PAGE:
Blurry Vision in One Eye

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Blurry Vision in One Eye: Causes and What to Do

There are many reasons you might experience blurred vision in just one eye. Oftentimes, blurry vision indicates the need for eyeglasses or a stronger lens prescription. However, it can also signal an underlying condition that requires prompt medical attention.

Most causes of blurred vision aren’t life-threatening. But when blurry vision appears suddenly or only affects one eye, it can be a warning sign of a medical emergency. Notify your doctor anytime you experience sudden or persistent blurry vision.

When is Blurry Vision a Medical Emergency?

Sometimes, blurred vision in one eye can signify a serious condition that needs emergency treatment. It’s important to be aware of the signs of these conditions so you know when to seek medical care.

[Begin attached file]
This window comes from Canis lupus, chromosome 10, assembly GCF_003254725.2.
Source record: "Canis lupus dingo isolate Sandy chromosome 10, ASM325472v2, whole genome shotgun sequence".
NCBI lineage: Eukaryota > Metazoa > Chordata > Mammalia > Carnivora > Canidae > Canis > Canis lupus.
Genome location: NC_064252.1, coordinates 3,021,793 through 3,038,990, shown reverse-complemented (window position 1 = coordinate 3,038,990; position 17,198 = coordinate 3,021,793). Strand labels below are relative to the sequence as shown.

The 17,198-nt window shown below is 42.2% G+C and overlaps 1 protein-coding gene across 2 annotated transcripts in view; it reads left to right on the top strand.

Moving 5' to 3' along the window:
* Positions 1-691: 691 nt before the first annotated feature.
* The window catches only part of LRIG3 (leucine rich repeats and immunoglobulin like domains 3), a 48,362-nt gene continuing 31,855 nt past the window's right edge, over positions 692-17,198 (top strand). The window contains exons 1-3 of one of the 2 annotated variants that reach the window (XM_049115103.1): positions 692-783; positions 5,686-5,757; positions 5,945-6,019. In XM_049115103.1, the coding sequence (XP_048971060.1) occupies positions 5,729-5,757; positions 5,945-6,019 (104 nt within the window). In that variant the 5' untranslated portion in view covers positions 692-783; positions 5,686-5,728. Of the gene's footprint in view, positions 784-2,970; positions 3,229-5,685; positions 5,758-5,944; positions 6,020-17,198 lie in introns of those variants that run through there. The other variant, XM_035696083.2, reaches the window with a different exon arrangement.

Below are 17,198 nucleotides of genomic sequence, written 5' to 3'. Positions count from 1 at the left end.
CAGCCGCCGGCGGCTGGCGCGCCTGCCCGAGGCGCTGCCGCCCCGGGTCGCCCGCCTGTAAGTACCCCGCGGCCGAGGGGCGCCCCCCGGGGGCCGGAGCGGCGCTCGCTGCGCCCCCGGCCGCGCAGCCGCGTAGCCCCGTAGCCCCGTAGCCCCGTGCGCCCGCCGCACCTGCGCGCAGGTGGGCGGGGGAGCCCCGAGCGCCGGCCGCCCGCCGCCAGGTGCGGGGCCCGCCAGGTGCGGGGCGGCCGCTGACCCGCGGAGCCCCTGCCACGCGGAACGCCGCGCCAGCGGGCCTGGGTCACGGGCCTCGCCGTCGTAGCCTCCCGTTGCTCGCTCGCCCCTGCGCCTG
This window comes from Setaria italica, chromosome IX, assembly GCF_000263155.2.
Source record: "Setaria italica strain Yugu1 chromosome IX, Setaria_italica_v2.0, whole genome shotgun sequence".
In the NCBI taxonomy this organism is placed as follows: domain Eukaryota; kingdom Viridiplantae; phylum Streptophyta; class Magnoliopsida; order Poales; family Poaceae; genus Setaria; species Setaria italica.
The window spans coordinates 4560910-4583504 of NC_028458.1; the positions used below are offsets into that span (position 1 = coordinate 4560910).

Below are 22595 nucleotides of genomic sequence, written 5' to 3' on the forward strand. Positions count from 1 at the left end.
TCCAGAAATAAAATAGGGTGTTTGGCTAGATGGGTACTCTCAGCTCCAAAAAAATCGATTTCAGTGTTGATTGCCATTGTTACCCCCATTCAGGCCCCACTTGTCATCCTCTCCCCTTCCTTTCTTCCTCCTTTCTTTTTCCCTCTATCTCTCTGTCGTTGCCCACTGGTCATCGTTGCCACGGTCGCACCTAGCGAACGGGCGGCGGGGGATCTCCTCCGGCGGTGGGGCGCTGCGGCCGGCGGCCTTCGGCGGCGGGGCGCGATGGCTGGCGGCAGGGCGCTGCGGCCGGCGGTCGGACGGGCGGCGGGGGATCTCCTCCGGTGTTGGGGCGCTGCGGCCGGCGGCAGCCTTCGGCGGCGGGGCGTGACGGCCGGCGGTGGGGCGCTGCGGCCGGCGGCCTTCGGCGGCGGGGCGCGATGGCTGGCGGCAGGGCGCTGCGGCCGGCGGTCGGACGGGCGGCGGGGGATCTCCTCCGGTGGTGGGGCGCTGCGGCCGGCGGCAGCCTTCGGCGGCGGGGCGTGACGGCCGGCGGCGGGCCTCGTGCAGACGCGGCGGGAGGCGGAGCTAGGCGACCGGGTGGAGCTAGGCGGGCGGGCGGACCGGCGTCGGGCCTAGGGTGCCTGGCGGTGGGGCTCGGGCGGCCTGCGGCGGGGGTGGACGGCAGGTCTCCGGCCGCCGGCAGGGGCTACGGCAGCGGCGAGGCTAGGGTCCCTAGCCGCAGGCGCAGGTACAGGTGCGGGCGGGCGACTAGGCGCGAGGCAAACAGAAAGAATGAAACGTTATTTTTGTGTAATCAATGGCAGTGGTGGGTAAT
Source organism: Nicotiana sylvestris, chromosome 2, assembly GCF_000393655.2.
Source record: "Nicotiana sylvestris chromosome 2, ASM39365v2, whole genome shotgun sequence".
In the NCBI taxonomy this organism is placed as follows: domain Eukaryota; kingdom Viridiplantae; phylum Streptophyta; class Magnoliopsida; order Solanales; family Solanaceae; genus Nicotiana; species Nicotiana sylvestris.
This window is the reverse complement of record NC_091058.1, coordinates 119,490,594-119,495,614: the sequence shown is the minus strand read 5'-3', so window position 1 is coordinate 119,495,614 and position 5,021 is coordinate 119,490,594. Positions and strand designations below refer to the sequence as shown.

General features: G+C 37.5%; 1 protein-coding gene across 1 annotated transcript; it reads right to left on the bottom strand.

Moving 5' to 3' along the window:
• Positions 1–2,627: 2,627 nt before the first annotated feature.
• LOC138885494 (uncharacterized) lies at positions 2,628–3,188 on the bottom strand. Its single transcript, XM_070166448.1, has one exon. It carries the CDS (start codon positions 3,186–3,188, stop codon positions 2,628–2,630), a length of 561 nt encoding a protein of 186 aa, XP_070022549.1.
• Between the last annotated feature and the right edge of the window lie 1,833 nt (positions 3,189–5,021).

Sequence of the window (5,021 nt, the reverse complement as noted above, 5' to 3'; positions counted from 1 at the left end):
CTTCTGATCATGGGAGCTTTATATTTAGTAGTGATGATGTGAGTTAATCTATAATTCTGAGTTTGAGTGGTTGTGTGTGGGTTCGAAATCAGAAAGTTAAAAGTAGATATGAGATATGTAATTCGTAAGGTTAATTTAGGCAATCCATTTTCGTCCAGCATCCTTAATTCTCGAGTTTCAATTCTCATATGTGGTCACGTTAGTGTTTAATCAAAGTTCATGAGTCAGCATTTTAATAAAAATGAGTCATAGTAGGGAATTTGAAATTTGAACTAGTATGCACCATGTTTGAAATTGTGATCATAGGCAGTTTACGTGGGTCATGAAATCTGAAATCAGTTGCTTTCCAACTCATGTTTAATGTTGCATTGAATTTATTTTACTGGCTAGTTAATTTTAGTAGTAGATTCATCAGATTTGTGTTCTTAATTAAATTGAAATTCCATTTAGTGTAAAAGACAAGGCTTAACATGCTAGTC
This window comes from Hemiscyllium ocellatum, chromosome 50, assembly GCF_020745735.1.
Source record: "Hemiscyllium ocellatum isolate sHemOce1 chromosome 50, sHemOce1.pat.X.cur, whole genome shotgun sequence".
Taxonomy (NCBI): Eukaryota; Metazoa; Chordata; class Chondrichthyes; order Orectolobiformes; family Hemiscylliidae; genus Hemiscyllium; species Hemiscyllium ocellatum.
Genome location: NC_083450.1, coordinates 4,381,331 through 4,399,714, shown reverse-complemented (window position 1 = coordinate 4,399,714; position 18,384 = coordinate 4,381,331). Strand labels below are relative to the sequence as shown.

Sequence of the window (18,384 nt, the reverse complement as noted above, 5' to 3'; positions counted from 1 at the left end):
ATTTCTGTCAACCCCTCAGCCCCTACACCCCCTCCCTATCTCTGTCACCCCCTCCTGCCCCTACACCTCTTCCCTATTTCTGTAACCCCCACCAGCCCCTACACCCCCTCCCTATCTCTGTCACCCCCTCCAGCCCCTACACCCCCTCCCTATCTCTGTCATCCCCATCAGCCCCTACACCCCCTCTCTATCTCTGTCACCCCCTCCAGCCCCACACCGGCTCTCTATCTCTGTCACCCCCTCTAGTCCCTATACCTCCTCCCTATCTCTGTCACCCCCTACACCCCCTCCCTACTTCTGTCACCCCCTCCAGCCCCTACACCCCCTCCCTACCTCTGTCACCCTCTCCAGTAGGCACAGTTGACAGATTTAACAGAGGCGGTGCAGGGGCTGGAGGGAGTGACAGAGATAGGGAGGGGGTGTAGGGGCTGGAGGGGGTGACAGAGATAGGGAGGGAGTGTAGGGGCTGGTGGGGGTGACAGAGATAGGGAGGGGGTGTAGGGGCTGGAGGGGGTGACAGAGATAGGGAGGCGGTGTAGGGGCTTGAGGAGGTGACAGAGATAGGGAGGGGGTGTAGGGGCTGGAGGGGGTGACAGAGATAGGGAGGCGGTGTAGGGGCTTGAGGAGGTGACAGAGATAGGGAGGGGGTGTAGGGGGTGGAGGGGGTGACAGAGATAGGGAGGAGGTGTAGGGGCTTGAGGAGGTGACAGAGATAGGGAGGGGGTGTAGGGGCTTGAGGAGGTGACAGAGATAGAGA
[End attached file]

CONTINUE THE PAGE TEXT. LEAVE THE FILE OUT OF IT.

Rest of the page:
Call 911 or your local emergency number if you or anyone else experiences blurry vision with any of the following symptoms:

  • Severe headache that comes on quickly
  • A headache that follows a blow to the head 
  • Loss of consciousness
  • Difficulty staying awake
  • Numbness, drooping, or weakness on one side of the face or body
  • Slurred speech
  • Difficulty raising one or both arms

People with diabetes should seek immediate medical care if they experience:

  • Sudden changes in vision, such as flashes of light
  • An unusual increase in eye floaters
  • Sudden vision loss, especially after coughing or sneezing